Of course he had refused. And, of course, he had battered his way out of the encirclement, leading the remnants of the Fifth Fleet back to the safety of Coruscant.

So when Niathal said he did not look well, she was correct. He keenly felt his worst injury. Not the vibroblade wound, not the scalp tear, not the kidney damage–all three were healing. All three were the kind of pain that strengthened him.

It was the wound to his heart that plagued him. Tenel Ka had turned on him. Tenel Ka, the love of his life, the mother of his daughter Allana, had forsaken him.

Niathal’s severe expression didn’t waver. You could fix this mess by resigning.

He gave her a tight smile. “Thank you for your concern, but I’m recovering quickly. And I have a plan. We’ll need to follow the recommended protocol of a fighting retreat for the next few days . . . at which time the Hapans will come back into the war on our side. Our job today is to figure out how best to employ them when they return to the battlefield. Since the Confederation thinks they are staying on the fence, we can utilize the Hapans for one devastating surprise attack. We need to decide where that attack will take place.”

“You are sure the Hapans will rejoin us.”

“I guarantee it. I have an operation in motion that will ensure it.”

“What resources do you need to carry it out?”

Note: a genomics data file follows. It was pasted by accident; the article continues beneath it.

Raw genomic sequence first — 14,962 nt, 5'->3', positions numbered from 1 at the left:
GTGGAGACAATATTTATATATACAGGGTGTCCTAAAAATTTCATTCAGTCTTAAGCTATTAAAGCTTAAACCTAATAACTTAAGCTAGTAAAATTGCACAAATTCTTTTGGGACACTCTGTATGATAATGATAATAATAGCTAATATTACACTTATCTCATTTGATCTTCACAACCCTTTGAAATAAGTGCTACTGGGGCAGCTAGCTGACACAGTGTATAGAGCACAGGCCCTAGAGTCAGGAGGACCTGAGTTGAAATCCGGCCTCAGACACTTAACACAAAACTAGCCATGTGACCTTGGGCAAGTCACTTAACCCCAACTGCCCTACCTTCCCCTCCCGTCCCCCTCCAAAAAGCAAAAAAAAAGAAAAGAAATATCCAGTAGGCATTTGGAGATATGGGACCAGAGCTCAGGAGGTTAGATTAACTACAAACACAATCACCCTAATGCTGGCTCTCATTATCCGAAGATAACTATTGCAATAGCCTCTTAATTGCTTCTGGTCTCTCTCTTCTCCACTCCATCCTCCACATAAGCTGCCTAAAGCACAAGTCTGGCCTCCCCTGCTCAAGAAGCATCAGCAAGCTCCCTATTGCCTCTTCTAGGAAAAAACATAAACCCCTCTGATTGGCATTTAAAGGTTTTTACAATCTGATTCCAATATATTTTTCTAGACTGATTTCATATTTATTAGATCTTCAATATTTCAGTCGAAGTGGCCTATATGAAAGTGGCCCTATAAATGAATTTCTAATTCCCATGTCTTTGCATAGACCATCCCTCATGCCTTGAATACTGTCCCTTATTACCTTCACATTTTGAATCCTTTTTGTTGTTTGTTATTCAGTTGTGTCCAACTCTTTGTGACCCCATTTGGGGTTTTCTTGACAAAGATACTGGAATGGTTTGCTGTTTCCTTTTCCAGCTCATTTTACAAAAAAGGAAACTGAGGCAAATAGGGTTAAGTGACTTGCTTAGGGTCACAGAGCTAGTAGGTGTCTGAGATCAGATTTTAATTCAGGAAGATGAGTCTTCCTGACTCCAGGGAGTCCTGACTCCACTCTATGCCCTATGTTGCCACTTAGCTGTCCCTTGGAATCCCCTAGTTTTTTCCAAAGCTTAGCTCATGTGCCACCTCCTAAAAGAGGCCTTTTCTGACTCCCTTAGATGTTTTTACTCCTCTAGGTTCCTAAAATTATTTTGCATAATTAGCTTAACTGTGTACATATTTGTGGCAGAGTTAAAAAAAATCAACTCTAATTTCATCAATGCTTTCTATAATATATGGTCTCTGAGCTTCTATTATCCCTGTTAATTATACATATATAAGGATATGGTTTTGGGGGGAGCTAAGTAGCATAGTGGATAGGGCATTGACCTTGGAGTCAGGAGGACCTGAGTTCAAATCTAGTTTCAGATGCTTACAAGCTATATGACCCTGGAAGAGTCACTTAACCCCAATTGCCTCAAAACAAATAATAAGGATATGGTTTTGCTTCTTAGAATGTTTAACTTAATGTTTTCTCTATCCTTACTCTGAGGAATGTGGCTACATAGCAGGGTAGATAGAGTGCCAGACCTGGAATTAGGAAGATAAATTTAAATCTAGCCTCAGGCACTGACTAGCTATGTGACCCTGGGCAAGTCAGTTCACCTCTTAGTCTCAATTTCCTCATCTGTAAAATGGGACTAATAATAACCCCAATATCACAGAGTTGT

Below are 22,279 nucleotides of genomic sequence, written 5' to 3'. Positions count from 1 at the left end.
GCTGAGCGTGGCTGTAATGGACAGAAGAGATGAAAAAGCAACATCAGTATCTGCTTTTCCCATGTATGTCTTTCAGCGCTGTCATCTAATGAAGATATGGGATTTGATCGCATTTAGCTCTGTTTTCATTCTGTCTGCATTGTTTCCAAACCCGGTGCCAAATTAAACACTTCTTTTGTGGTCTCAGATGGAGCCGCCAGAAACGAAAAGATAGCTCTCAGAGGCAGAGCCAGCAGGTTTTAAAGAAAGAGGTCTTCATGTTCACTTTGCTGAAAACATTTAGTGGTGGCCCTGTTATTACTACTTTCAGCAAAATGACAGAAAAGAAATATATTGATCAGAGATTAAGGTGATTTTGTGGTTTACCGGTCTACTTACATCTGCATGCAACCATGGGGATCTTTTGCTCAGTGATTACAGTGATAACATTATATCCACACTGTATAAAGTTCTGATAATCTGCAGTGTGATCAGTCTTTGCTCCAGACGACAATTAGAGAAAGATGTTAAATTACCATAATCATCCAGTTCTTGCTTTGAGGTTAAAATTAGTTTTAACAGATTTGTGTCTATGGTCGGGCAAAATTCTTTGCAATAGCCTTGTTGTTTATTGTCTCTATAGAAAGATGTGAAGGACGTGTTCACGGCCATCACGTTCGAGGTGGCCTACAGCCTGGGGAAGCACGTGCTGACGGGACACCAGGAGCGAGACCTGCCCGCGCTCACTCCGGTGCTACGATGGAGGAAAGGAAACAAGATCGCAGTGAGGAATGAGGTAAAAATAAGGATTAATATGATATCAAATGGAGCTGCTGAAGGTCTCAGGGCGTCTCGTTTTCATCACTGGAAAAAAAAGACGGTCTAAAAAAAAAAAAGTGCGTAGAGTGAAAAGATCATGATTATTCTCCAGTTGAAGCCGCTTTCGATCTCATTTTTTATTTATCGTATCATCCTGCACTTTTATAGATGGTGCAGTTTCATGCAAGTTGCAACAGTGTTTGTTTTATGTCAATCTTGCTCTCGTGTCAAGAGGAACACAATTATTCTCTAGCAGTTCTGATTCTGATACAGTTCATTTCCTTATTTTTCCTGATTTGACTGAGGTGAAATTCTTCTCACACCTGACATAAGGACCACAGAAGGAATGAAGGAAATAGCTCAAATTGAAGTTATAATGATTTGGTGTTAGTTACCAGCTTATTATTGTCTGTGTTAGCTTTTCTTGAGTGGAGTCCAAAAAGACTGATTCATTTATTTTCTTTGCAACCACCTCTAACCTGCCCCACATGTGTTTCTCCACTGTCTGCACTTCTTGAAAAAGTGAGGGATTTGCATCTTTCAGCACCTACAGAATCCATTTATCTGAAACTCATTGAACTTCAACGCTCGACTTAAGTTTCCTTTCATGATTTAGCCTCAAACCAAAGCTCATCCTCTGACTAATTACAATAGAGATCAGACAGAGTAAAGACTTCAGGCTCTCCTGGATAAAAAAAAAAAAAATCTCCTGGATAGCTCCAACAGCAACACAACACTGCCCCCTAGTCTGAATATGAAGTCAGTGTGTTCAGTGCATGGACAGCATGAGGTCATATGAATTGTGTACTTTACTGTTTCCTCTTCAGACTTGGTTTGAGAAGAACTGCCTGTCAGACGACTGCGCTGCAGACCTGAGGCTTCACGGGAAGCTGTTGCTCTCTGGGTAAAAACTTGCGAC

“Only those I already have.”

“Have I seen details of your operation?”

Caedus shook his head. “If I don’t forward a file, no one can intercept it. If I don’t speak a word of detail, no one can overhear it. Too much is riding on getting the Hapans back for me to wreck things by divulging details too freely.”

Niathal remained silent. A more incendiary personality would have taken offense at Caedus’s implied questioning of her ability to handle secret matters. Niathal chose not to recognize it as an insult. She merely turned to the next matter on her agenda. “Speaking of secrets . . . Belindi Kalenda at Intelligence reports that Doctor Seyah has been pulled off the Centerpoint Station project. Seyah reported that he had come under suspicion of being a GA spy.”

“Which, of course, he is. What’s his new posting, and can he get us any useful information from there?”

Niathal shook her head in the slow, somber way of the Mon Cals. “Kalenda ordered him out. He is already back on Coruscant.”

Caedus resisted the urge to break something. “She’s an idiot. And Seyah is an idiot. He could have stayed, weathered whatever investigation they brought against him, and begun feeding us information again.”

“Kalenda was certain that he would be arrested, investigated, and executed.”

“Then he should have stayed in place until arrested! Who knows what his cowardice has cost us? Even reporting on ship and troop movements could provide us with the critical advantage in a battle.” Caedus sighed and pulled out his datapad. Snapping it open, he typed a brief note to himself.

Niathal rose and leaned over so that her bulbous eyes could peer, upside down, at his screen. “What is this?”

“A note to myself to have Seyah arrested. He provided Kalenda with false information that led her to extract him from a danger zone, which is the equivalent of desertion under fire. He will confess. He will be executed.”

“Ah.” Niathal resumed her seat, but offered no protest.

Caedus appreciated that. Niathal was clearly growing to understand that Caedus’s approach was best–it kept subordinates motivated, kept deadwood out of the ranks. “What next?”